Day 2, I got going at 4:52 AM. I took the hiking route to Fort Piute and through Piute Canyon. First, I needed to find Piute Creek in the dark and load up on enough water for the next 90 miles (photos). At Fort Piute, I inspected the ruins and found access to the creek near the interpretive sign for the Chemehuevi House. I cameled up on as much water as I could and collected 8 liters to carry and treat (photo). Around dawn, I started on the trail through the canyon. It was easy to follow at first, but near where it drops to the canyon floor, it fades out, except for some rock cairns. I picked my way around and eventually found a way down to the bottom. It wasn’t the sketchiest thing I’ve done, but with all that water sloshing around in my pack, I felt unstable. Good thing I didn’t try this in the dark! Once on the canyon floor, it was a pleasant hike (photo), with a few easy climbs up dryfalls. The canyon and gorge are so pretty. Climbing out, I headed on my way across the open desert of Lanfair Valley to a gorgeous Joshua Tree forest.

I saw the grey Tacoma again and we exchanged pleasantries. He said he was exploring and I said “me too!”. Again, I hiked into the darkness, and guided by the full moon, I came to Rock Spring. I had previously planned on checking if there was water at the spring, but I didn’t feel like heading off course, even for a few tenths of a mile, so I passed it by (later I read that it was only 700 feet! Oh well). I saw the eyeshine of many wolf spiders in that area and a long-eared owl swooped over me as I climbed the road. I circled around Government Holes and saw the windmill and dry concrete watering trough. Soon after, at 7:36 PM, I found a bare spot by the side of the road just above Rock Spring Wash at about 5,000 feet elevation (mile 48).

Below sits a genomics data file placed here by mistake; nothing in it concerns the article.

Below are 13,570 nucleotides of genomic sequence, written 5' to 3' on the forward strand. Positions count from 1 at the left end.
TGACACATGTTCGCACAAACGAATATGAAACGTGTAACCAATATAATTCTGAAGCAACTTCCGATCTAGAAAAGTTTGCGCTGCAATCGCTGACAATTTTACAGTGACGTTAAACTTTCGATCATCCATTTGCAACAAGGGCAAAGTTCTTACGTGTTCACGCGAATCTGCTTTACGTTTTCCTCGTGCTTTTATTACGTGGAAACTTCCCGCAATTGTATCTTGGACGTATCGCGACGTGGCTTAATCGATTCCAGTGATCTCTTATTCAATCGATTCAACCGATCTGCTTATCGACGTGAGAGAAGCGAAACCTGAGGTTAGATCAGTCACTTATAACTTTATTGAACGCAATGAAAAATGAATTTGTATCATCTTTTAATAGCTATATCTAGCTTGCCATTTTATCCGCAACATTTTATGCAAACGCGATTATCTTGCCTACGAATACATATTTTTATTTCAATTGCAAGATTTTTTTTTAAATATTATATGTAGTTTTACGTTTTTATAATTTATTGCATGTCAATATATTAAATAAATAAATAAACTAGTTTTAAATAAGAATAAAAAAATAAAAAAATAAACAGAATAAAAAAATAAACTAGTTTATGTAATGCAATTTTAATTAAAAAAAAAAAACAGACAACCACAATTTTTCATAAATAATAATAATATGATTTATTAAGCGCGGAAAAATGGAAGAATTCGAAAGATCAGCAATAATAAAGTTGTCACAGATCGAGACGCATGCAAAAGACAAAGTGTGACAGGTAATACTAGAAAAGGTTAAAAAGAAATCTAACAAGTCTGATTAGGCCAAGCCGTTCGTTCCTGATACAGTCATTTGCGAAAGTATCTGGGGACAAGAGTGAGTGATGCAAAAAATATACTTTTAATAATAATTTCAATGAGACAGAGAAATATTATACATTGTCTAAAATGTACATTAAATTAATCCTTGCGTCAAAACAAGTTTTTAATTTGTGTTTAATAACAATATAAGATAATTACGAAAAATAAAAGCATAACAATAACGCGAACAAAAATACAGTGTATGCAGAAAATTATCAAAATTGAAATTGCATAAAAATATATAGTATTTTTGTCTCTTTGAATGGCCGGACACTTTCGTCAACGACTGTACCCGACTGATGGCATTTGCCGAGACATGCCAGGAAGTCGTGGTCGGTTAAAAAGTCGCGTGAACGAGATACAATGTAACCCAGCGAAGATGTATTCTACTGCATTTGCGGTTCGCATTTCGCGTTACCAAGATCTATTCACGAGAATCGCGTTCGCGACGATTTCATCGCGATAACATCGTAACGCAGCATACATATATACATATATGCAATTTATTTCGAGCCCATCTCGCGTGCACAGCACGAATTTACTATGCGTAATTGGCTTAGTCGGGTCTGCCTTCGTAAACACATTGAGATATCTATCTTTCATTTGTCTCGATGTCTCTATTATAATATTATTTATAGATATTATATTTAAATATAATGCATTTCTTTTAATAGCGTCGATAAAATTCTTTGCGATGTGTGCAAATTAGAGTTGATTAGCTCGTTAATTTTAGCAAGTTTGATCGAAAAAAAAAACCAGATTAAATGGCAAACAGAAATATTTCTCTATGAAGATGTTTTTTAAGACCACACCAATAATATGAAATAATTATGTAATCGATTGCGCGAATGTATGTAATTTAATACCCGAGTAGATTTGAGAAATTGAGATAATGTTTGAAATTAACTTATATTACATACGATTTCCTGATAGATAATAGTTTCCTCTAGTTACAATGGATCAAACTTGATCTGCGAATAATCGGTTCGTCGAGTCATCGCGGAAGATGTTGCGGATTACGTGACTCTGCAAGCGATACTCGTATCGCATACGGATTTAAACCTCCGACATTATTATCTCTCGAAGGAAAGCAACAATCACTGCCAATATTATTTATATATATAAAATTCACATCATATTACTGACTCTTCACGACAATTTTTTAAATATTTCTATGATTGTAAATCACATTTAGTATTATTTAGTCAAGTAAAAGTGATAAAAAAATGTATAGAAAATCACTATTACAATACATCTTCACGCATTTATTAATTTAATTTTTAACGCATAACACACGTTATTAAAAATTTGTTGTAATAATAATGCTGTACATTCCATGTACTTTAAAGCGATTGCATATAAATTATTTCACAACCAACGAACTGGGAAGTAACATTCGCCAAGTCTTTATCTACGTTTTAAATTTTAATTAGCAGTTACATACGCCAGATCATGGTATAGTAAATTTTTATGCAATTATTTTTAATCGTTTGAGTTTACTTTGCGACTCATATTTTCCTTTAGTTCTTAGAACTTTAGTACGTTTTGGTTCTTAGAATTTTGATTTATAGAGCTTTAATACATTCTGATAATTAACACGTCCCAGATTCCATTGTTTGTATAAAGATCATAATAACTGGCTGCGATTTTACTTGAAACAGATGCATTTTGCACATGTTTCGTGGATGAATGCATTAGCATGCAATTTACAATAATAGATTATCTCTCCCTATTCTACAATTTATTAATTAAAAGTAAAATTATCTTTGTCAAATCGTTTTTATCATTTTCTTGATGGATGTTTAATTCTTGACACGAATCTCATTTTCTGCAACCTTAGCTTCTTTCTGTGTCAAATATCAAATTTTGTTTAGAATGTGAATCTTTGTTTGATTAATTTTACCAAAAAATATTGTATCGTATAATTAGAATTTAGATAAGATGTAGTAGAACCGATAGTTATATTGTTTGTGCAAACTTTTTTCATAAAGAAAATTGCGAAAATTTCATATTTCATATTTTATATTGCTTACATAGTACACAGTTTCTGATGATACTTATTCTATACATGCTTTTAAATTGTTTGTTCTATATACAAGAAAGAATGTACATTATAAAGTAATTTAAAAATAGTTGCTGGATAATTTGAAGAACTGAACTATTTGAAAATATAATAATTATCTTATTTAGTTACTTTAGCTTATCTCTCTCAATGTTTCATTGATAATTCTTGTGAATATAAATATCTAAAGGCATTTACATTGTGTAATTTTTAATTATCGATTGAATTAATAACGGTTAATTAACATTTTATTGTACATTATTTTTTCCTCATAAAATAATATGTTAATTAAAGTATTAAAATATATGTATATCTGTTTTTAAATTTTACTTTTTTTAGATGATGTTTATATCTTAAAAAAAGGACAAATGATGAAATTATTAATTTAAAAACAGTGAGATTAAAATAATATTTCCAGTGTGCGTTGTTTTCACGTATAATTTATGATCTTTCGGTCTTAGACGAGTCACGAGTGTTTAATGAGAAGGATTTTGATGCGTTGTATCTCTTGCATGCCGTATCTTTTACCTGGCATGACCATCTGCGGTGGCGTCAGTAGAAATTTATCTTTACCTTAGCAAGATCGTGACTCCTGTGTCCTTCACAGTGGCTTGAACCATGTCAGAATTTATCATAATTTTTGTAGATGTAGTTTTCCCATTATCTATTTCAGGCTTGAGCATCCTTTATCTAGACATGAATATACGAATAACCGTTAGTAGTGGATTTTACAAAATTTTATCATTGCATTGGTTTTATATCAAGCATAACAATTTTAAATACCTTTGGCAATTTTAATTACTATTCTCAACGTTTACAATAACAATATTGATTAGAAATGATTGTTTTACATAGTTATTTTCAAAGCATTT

I was awakened about 2 AM by rain. I was a little worried about this possibility as I didn’t pack a tent. In the preceding days, I was undecided between a tent, and expensive 10 oz bivy, and a 3.8 oz emergency bivy.  I settled on the emergency bivy and I’m so glad I did! I opened it and shimmied into it, sleeping bag and all, and pulled it over my head. It was stiff enough so that it wasn’t right on my head and silent (some emergency material is loud). The rest of my gear and food were in a waterproof sack. I stayed dry that night and used the bivy the next two nights for warmth.

Day 3, it rained lightly all morning and I eventually departed at 4:33 AM. My down coat got wet but I figured it would dry later and it did. After the sun rose, I saw two maintenance workers drive up along the short paved section of road and then a young female ranger, who asked me if I was okay. I assured her I was fine, and she carried on. I passed Marl Springs, but again did not check to see if it had water—it was 0.1 mile out of my way! I passed the Mojave Mailbox at 3:15 PM and signed in. The last person signed the day before. I found an iPhone by the side of the road and took it with me. Later, I was able to charge it and turn it on, but that’s as far as I’ve gotten as of this writing. It had been very lightly raining again but the sun was bright, so I turned around and saw the most incredible double rainbow of my life (photos)!